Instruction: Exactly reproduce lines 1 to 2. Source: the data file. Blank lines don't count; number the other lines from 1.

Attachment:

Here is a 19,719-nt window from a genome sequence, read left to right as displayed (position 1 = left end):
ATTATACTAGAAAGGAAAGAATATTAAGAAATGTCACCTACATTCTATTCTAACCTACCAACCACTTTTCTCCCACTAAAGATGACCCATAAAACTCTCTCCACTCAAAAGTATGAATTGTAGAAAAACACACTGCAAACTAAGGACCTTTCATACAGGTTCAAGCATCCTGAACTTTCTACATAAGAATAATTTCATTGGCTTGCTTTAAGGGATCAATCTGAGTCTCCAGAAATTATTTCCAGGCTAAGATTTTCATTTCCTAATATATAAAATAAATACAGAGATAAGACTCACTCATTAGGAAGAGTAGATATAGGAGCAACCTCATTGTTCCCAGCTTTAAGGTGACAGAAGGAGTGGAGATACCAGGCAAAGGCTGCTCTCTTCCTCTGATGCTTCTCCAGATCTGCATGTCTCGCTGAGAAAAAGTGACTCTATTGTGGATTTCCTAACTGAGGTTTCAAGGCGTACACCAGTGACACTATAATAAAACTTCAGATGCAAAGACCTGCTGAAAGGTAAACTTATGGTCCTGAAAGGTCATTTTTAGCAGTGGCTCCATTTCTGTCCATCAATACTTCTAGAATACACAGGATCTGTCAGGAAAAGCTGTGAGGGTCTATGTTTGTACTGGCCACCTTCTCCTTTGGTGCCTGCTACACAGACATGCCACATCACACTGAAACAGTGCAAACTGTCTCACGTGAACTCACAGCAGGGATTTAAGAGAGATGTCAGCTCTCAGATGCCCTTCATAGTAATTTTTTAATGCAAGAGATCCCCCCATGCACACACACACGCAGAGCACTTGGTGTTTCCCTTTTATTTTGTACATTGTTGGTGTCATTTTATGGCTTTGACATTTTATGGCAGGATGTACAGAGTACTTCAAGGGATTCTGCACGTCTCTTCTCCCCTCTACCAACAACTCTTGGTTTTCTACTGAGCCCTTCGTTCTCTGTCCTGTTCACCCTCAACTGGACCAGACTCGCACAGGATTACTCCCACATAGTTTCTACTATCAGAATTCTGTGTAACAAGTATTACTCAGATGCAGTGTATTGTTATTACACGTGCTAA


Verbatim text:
Here is a 19,719-nt window from a genome sequence, read left to right as displayed (position 1 = left end):
ATTATACTAGAAAGGAAAGAATATTAAGAAATGTCACCTACATTCTATTCTAACCTACCAACCACTTTTCTCCCACTAAAGATGACCCATAAAACTCTCTCCACTCAAAAGTATGAATTGTAGAAAAACACACTGCAAACTAAGGACCTTTCATACAGGTTCAAGCATCCTGAACTTTCTACATAAGAATAATTTCATTGGCTTGCTTTAAGGGATCAATCTGAGTCTCCAGAAATTATTTCCAGGCTAAGATTTTCATTTCCTAATATATAAAATAAATACAGAGATAAGACTCACTCATTAGGAAGAGTAGATATAGGAGCAACCTCATTGTTCCCAGCTTTAAGGTGACAGAAGGAGTGGAGATACCAGGCAAAGGCTGCTCTCTTCCTCTGATGCTTCTCCAGATCTGCATGTCTCGCTGAGAAAAAGTGACTCTATTGTGGATTTCCTAACTGAGGTTTCAAGGCGTACACCAGTGACACTATAATAAAACTTCAGATGCAAAGACCTGCTGAAAGGTAAACTTATGGTCCTGAAAGGTCATTTTTAGCAGTGGCTCCATTTCTGTCCATCAATACTTCTAGAATACACAGGATCTGTCAGGAAAAGCTGTGAGGGTCTATGTTTGTACTGGCCACCTTCTCCTTTGGTGCCTGCTACACAGACATGCCACATCACACTGAAACAGTGCAAACTGTCTCACGTGAACTCACAGCAGGGATTTAAGAGAGATGTCAGCTCTCAGATGCCCTTCATAGTAATTTTTTAATGCAAGAGATCCCCCCATGCACACACACACGCAGAGCACTTGGTGTTTCCCTTTTATTTTGTACATTGTTGGTGTCATTTTATGGCTTTGACATTTTATGGCAGGATGTACAGAGTACTTCAAGGGATTCTGCACGTCTCTTCTCCCCTCTACCAACAACTCTTGGTTTTCTACTGAGCCCTTCGTTCTCTGTCCTGTTCACCCTCAACTGGACCAGACTCGCACAGGATTACTCCCACATAGTTTCTACTATCAGAATTCTGTGTAACAAGTATTACTCAGATGCAGTGTATTGTTATTACACGTGCTAA